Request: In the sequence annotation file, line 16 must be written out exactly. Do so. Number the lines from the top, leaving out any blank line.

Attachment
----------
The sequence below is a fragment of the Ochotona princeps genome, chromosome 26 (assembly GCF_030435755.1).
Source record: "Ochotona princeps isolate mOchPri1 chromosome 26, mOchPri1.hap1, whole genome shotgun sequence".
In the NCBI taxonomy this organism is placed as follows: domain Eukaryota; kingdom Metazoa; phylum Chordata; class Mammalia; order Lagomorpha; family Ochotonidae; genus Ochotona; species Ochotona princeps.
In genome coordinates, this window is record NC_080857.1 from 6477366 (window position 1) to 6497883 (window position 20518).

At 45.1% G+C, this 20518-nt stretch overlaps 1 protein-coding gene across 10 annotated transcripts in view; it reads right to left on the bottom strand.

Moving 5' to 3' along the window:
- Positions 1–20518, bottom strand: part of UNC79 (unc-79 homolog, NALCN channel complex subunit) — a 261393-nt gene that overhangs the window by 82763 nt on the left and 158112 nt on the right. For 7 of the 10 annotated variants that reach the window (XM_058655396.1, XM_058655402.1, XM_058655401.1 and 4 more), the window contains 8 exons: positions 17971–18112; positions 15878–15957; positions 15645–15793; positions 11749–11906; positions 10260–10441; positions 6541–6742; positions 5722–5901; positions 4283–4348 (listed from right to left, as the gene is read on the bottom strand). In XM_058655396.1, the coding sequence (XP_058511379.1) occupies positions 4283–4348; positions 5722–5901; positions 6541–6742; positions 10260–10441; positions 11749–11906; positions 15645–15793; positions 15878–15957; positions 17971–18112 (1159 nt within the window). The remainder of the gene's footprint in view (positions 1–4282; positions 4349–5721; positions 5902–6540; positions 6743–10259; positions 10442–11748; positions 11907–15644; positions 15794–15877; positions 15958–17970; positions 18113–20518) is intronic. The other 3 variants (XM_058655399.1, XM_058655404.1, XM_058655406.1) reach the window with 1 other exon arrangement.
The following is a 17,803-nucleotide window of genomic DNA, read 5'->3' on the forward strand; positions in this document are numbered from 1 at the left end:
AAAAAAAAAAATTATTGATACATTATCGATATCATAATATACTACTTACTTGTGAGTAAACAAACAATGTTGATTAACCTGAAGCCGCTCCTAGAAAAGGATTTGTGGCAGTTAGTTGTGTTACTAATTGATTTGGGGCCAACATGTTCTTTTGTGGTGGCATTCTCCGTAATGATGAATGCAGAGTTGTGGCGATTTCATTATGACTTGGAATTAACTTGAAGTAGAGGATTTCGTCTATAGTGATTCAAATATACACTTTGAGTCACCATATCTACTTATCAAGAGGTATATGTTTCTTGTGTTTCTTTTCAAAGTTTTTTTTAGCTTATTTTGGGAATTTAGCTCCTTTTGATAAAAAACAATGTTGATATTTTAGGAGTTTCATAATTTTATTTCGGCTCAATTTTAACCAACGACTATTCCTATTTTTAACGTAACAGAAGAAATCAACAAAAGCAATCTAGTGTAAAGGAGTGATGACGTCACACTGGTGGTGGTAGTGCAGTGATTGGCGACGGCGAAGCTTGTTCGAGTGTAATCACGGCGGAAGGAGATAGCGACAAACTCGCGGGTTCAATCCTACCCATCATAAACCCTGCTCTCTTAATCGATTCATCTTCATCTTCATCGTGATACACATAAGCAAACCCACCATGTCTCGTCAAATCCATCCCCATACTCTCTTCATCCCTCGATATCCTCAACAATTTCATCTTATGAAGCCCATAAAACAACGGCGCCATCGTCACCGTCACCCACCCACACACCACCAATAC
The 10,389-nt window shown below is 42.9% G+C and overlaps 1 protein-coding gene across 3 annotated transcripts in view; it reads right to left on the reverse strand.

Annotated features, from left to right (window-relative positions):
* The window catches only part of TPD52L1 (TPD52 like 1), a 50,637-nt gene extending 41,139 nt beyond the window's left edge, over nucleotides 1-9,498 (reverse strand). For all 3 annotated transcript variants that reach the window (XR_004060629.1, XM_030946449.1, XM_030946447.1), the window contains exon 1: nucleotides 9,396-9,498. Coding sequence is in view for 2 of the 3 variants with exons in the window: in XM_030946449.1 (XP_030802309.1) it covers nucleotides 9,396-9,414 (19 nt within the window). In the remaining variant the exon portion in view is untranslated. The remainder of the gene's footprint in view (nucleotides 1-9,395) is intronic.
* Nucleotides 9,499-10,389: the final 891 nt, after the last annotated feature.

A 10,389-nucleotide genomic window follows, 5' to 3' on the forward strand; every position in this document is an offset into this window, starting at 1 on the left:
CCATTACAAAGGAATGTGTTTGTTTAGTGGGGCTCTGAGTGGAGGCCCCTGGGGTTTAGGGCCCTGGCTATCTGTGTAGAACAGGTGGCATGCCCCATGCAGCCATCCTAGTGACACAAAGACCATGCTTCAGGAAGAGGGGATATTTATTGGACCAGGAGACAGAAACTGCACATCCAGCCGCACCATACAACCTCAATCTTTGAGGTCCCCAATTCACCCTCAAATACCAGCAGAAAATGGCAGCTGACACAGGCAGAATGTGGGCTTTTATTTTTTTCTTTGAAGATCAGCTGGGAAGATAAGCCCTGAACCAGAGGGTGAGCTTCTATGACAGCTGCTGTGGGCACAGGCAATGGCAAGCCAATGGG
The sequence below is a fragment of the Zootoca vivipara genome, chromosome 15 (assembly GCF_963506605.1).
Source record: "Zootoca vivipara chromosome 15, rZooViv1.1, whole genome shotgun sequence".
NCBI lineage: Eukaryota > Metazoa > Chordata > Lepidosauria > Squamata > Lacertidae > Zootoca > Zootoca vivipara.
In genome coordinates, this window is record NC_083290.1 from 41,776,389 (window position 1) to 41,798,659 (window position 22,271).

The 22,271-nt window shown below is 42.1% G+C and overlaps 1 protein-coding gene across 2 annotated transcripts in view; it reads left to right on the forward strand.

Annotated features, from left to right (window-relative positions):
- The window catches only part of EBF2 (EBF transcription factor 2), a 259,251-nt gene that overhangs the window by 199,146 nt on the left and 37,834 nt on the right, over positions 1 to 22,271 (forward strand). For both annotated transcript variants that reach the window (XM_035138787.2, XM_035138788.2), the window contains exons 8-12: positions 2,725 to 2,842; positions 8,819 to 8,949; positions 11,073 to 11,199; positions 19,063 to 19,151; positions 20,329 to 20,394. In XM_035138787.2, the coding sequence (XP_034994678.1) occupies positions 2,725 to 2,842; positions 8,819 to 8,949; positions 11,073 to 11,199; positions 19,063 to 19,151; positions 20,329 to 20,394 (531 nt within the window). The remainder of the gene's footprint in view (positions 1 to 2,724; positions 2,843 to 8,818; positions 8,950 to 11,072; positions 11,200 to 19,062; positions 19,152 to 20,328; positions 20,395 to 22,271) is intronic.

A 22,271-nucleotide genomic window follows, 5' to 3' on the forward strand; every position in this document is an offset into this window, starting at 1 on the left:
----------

The sequence below is a fragment of the Zootoca vivipara genome, chromosome 15 (assembly GCF_963506605.1).